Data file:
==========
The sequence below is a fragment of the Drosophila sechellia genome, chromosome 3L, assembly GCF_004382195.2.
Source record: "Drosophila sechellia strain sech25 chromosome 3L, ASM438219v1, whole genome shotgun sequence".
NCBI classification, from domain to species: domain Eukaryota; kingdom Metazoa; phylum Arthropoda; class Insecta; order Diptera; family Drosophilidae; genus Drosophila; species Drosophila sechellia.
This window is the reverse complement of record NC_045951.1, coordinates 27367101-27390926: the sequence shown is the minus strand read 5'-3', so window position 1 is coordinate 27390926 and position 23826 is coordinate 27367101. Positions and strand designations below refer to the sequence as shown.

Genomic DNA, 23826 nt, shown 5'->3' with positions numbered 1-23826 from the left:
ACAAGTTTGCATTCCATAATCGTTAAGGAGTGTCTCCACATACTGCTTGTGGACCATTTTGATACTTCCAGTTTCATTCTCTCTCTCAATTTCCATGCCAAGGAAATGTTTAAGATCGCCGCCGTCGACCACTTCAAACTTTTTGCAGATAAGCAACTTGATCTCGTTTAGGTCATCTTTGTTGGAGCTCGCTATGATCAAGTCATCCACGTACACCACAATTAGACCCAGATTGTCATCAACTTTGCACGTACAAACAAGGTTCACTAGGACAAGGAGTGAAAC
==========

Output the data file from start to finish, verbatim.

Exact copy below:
The sequence below is a fragment of the Drosophila sechellia genome, chromosome 3L, assembly GCF_004382195.2.
Source record: "Drosophila sechellia strain sech25 chromosome 3L, ASM438219v1, whole genome shotgun sequence".
NCBI classification, from domain to species: domain Eukaryota; kingdom Metazoa; phylum Arthropoda; class Insecta; order Diptera; family Drosophilidae; genus Drosophila; species Drosophila sechellia.
This window is the reverse complement of record NC_045951.1, coordinates 27367101-27390926: the sequence shown is the minus strand read 5'-3', so window position 1 is coordinate 27390926 and position 23826 is coordinate 27367101. Positions and strand designations below refer to the sequence as shown.

Genomic DNA, 23826 nt, shown 5'->3' with positions numbered 1-23826 from the left:
ACAAGTTTGCATTCCATAATCGTTAAGGAGTGTCTCCACATACTGCTTGTGGACCATTTTGATACTTCCAGTTTCATTCTCTCTCTCAATTTCCATGCCAAGGAAATGTTTAAGATCGCCGCCGTCGACCACTTCAAACTTTTTGCAGATAAGCAACTTGATCTCGTTTAGGTCATCTTTGTTGGAGCTCGCTATGATCAAGTCATCCACGTACACCACAATTAGACCCAGATTGTCATCAACTTTGCACGTACAAACAAGGTTCACTAGGACAAGGAGTGAAAC